Let there be light: Coping with seasonal affective disorder (SAD)

Abigail Kastner
August 19, 2021
Black woman feeling depression symptoms alone at home.
Licensed from istockphoto.com

Although South Carolina is known for its sweet tea and sunshine, the bleakness of winter months still creeps through the idyllic Spanish moss. Rather than long stretches of sun-filled weeks, the turn to fall and winter is followed by colder temperatures and rain. A break from the intense humidity can be nice, but the sun’s absence weeks on end may take a stronger toll on some individuals compared to others.

If you start to notice energy levels dropping and a dampening mood affecting your daily life, the effect of the seasons changing might be more than just the “winter blues”. Seasonal affective disorder (SAD) is a subset of depression that occurs as the seasons change, specifically with the decreased level of sunlight. About 5% of adults in the U.S. experience SAD, and it typically lasts about 40% of the year. Most people are diagnosed between ages 18-30, making younger adults most at risk for suffering from this disorder.

SAD affects those who live further north or south of the equator - which includes the entirety of the U.S. You might be thinking, with all the sun the southeast gets, do those living down here actually have a risk of developing SAD? The answer is more complicated than it seems at first glance.

Although it’s true that SAD diagnoses are seven-times more common in Washington state compared to Florida, this may mean when people in the south are experiencing SAD symptoms, they often dismiss or don’t recognize them. Therefore, people in sunny southern states not only can still develop SAD during the winter months, but also may be brushing it off in the process and less likely to seek diagnosis/treatment. 

"One of the most important factors in regaining control during these winter months is a strong support group."

-- Abigail Kastner

In addition to location, there are other risk factors that increase the susceptibility of developing SAD. Women are diagnosed with SAD four-times more often than men.  Family or personal history of mental illness increases the risk of developing SAD where approximately 55% of those suffering from SAD have a family relative that suffers from major depressive disorder.

The onset of SAD remains a mystery, but researchers point to the decrease in sunlight affecting the body’s circadian rhythms and the brain’s neurotransmitter levels. Lack of sunlight is linked to lower serotonin levels (the brain’s “happy” chemical), higher melatonin levels (the brain’s “sleep” hormone), and vitamin D deficiency. This can lead to many unpleasant symptoms such as feelings of emptiness and hopelessness, loss of energy and an increase in sleep-time, differences in eating, and a loss of interest in previously enjoyed areas of daily life.

Even when life seems to be moving more quickly than you are, it’s important to take time for yourself, especially when you begin to notice these changes. The importance of exercise, vitamins, and a support group are essential to coping with mental illness in addition to living the best life possible.

1.      Get more vitamin D
One of the easiest ways to reintroduce light into your life is by taking vitamin D supplements. It’s recommended that healthy adults take 1-2,000 IU of vitamin D daily. Another way is through making a conscious effort to eat lunch outside because even 20-30 minutes of peaceful sun exposure can make a difference. Vitamin D doesn’t just help regulate an individual’s mood, it also plays a role in allowing the body to absorb calcium. This is incredibly important as a study conducted in 2017 concluded that calcium supplements help reduce symptoms of sadness, mood swings and anxiety, which are also observed in SAD.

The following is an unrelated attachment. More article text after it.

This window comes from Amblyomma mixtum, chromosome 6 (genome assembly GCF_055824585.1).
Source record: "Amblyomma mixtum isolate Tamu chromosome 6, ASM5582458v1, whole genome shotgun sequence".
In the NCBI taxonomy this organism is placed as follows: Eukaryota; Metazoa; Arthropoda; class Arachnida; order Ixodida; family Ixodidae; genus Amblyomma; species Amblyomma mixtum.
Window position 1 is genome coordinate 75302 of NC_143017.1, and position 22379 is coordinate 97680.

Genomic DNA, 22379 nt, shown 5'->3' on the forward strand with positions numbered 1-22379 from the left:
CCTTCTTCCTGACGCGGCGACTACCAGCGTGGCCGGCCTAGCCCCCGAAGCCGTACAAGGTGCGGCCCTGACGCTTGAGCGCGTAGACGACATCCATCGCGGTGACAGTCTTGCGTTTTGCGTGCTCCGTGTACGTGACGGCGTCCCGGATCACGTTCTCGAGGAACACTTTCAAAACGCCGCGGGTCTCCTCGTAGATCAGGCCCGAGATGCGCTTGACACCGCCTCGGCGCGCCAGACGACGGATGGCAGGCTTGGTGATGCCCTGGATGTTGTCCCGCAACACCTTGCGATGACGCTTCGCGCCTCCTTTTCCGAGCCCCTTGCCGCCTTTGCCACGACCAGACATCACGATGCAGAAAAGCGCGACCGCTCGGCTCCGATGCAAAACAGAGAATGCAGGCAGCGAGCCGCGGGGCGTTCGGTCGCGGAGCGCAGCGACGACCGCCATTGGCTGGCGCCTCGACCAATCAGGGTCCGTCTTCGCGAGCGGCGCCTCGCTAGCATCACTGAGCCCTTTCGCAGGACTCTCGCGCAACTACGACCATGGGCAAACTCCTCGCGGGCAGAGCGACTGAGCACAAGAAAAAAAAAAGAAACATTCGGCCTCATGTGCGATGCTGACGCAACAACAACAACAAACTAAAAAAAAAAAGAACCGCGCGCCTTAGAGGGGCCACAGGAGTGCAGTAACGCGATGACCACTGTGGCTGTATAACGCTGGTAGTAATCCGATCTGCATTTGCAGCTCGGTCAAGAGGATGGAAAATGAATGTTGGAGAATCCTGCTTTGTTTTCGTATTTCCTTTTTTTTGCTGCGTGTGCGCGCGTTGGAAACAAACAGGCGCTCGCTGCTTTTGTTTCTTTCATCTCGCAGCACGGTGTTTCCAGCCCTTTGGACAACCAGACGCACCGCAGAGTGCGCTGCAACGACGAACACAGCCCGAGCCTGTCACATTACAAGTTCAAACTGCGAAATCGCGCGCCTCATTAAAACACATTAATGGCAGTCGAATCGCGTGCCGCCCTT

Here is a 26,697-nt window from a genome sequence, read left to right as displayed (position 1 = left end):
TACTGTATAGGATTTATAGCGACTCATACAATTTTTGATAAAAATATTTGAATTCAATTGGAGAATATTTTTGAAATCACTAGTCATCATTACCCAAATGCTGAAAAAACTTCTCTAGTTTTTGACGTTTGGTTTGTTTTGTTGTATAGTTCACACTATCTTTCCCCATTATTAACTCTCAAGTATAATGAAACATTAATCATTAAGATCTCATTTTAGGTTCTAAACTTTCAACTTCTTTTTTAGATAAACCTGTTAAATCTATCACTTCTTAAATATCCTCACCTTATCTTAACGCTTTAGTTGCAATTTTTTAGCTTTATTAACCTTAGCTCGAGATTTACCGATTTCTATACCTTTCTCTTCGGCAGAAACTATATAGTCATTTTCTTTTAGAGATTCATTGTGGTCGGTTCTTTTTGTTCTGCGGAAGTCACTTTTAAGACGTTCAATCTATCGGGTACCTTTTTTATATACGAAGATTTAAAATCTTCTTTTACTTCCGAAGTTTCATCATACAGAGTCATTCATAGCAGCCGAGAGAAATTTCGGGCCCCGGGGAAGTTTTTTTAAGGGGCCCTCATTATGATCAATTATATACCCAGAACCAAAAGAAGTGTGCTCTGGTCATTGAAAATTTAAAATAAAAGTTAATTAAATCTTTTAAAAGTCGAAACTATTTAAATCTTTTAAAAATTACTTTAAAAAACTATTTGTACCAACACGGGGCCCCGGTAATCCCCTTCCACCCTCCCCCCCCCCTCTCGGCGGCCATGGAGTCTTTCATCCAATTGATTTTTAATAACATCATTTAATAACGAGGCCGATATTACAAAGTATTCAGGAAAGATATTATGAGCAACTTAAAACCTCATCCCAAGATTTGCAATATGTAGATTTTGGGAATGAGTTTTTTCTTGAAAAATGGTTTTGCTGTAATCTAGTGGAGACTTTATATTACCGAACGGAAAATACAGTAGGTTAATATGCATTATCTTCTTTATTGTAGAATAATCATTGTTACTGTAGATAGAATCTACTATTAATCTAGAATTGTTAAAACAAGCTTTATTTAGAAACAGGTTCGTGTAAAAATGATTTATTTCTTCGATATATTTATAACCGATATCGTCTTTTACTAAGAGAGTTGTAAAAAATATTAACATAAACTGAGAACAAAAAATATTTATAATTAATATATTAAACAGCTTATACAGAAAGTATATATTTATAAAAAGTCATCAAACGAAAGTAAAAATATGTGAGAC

2.      Take care of your physical and mental health
Exercise is also a great way to combat the symptoms of SAD and maintain overall physical and mental health. In addition to holistic approaches, the use of appropriate medication can also help mediate the levels of neurotransmitters that are negatively affected by SAD. Arguably, one of the most important factors in regaining control during these winter months is a strong support group. Whether that support group is family, friends, colleagues or a licensed physician, communicating your feelings and struggles in a safe space allows for you to develop a game plan to combat the symptoms of SAD. For MUSC students, the University provides free counseling and psychological services (CAPS) to students and employees. Call CAPS at 843-792-4930 to schedule an appointment today.

3.      Talk to your provider about light therapy
The U.S. Environmental Protection Agency estimates that those living in the U.S. spend roughly 90% of their life indoors away from natural lighting that can help combat SAD. Recent studies have shown light therapy improves overall mood, especially in people suffering from SAD. With this technique, individuals are exposed to roughly 10,000 lux of light – nearly 50-times more intense than indoor lighting and comparable to the brightness of a sunny day. Many individuals use this “light box” as they work or even during relaxing periods such as yoga and reading. If you feel as though this treatment option may be beneficial to you, consider discussing this with your healthcare provider.

No one should feel as though they need to navigate difficult seasons of life alone, especially while being a student; the feeling of loneliness adds another layer of stress. During the winter months, SAD is a real possibility and it’s important to advocate for yourself and take your mental health seriously – don’t just brush off those winter blues. Becoming more aware of your mental health and taking direct action against the symptoms of SAD will provide you with a toolkit of coping mechanisms to use year-round.